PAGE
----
For a while now, I've been posting to a blog about my ham radio activities. If you care to read it, it's located at http://k2dbk.blogspot.com. In many of the posts, I'll either directly post an explanation about an unfamiliar term, or at least provide a link to a place where you can learn more information about that term. In the post earlier today which many of you saw via Facebook, I used a fair amount of jargon without explanation. So far I've gotten one "Huh??" (sorry Mona) and I suspect that there are a bunch of you who were thinking the same thing. In an attempt to provide at least a vague idea of what the heck I was talking about, I'd like to try to explain a few of the terms that I used.
DX - DX is ham radio shorthand for "distant station". In the context of the subject of my last post ("Finally, some new DX"), it means that I have made contact with a station relatively far away, and in this case, as the posting goes on to explain, I contacted a station in a new country.
Country isn't actually accurate. I participate in a program where you can earn awards for contacting stations in different locations. For the most part, a "location" is a country, but because of distance and other rules that I won't go into here, Alaska and Hawaii, although both states, count separately from the continental US. These locations are referred to as DXCC Entities, because DXCC is the name of the awards program. (If you're still interested, drop me a note and I can explain further.)
20m - That's short for 20 meters, which refers to the general radio frequency that I was using. It's a shorthand way to tell fellow hams where the contact was made. 20 meters is pretty much the same as saying 14 megahertz, and megahertz (abbreviated Mhz)is a term that you might be a little more familiar with. For instance, in the US, broadcast FM stations transmit between around 88 to 108 Mhz. (e.g., in the NY City area, a popular Classic Rock station is Q1043, which broadcasts on 104.3 Mhz.
CW - Most people know this as Morse Code. The abbreviation of CW stands for "Continuous Wave", which is a description of how morse code is actually transmitted most of the time on the radio.
Split up 2 - I'm going to gloss over this (because I'm trying not to write War and Peace - The Amateur Radio Years), but it has to do with where the operator running the remote station is listening for people calling him versus where he is transmitting.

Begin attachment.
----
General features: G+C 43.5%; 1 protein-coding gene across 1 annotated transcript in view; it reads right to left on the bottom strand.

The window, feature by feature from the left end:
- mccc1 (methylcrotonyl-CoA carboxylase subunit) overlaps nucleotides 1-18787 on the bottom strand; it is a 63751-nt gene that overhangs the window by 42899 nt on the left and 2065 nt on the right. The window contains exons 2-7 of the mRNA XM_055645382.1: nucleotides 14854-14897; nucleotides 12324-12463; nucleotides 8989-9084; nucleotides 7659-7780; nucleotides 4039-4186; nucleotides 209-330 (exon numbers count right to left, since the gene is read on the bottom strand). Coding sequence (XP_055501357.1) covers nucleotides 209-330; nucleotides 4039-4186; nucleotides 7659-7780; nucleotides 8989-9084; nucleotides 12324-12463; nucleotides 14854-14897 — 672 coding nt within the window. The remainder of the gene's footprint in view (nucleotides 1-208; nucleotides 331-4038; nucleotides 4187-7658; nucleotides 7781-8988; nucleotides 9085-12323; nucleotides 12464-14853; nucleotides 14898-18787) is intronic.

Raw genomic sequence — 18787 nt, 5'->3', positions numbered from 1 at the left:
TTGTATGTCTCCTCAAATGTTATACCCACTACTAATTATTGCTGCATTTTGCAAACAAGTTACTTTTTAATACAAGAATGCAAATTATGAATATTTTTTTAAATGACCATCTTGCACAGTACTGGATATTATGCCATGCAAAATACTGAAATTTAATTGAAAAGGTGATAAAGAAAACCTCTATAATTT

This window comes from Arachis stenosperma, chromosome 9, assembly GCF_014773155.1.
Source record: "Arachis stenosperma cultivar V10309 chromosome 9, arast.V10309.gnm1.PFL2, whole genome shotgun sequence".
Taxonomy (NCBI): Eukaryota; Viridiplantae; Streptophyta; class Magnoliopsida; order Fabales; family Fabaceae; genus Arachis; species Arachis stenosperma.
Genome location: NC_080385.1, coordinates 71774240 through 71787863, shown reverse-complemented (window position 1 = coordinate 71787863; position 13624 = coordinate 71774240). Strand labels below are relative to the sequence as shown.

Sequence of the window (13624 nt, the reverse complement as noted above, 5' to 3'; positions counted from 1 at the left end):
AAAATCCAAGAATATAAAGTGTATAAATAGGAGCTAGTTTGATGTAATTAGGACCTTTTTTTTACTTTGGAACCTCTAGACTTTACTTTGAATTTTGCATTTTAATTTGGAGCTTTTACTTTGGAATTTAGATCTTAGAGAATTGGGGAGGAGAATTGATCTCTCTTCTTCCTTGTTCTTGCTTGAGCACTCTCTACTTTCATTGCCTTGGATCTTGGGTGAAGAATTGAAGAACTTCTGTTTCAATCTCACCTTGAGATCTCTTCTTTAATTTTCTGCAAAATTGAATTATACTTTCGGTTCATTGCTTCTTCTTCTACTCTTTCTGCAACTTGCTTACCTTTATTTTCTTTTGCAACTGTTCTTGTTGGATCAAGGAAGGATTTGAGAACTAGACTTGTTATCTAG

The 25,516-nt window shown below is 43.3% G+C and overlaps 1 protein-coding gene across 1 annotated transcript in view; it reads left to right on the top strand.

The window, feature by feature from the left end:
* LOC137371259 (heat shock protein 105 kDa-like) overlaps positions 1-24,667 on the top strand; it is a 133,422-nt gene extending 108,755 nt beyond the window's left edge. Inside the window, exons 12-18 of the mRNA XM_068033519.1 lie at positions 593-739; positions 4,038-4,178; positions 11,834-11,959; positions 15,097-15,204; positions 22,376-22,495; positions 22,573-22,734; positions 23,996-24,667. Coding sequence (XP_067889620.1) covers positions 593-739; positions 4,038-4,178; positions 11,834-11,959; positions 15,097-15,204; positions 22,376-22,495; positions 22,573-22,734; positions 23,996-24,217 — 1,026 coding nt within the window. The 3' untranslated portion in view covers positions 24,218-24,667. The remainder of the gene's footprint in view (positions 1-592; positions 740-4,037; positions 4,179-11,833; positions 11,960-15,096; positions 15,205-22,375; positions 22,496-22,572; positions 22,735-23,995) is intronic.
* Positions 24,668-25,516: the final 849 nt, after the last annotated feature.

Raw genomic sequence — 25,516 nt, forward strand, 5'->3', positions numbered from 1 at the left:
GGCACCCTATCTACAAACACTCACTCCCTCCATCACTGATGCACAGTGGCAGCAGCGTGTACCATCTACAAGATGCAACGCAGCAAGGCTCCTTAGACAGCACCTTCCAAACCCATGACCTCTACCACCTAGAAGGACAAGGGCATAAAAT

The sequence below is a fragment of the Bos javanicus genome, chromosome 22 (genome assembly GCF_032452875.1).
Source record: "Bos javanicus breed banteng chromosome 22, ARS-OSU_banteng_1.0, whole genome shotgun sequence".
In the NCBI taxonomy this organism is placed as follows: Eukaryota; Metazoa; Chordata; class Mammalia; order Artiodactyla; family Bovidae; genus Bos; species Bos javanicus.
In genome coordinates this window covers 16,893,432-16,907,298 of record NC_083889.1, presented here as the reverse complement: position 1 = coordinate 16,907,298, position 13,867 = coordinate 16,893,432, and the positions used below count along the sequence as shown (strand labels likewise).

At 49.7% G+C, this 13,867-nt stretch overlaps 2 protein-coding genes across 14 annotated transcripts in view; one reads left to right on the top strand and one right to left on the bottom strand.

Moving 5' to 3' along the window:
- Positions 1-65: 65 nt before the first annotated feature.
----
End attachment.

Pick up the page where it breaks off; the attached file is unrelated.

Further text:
K2DBK vs. K2DB - Ham radio operators (or hams) are licensed by their country governments. (In the US, the FCC issues licenses). By international convention, each station licensee receives a callsign, just like a commercial radio station. In the example above, the station known as Q1043 is actually licensed as WXRK, and if you listen, even though the DJs refer to the station as Q104 or Q1043, they will "ID" using the WXRK callsign periodically, as required by law. Callsigns for all types of radio stations (including amateur, or ham stations) are determined by international convention. Part of that convention says what a callsign can look like, including numbers, letters, and so on. Skimming over a lot of things, in the US, most callsigns start with W, N, K, or A, and there are rules that specify that there must be so many letters and where the number goes. (For any fellow hams reading this, yes, I am oversimplifying this.) My personal callsign is K2DBK. In this particular case, it's what's known as a vanity call (very much like a vanity license plate) with the "DBK" at the end being my initials. It turns out that K2DB is also a valid call, which is assigned to a nice guy named Paul.
599 - When two stations make a contact with each other, each station has to make sure that they have received the other station's callsign correctly, and generally there is an exchange of a report of signal strength. (How well can the other station hear me, and how well do I hear him.) 599 is a shorthand that basically says "I hear your loud and clear". As it turns out, quite often, a 599 report is sent even if you don't hear the other station that well, but it fills the requirement.
Solar Flux, A and K index and solar conditions - Solar Flux, A and K are numbers used by those interested in propagation. For long distance communications, we bounce our radio signals off the ionosphere. In very simple terms, the more sunspots there are, the easier it is to bounce our signals. You may have read that we are at a point of very low solar activity (virtually no sunspots), which makes communicating via radio over these long distances much more difficult. A simple way to understand this is to imagine someone holding a mirror 10 feet above you at night. If the mirror is dirty (bad solar conditions), a flashlight beam will bounce off of it, but not very well. On the other hand, if the mirror is nice and shiny, the beam will travel better.
So I hope this is helpful to some of you. If you're interested in more information, please don't hesitate to ask.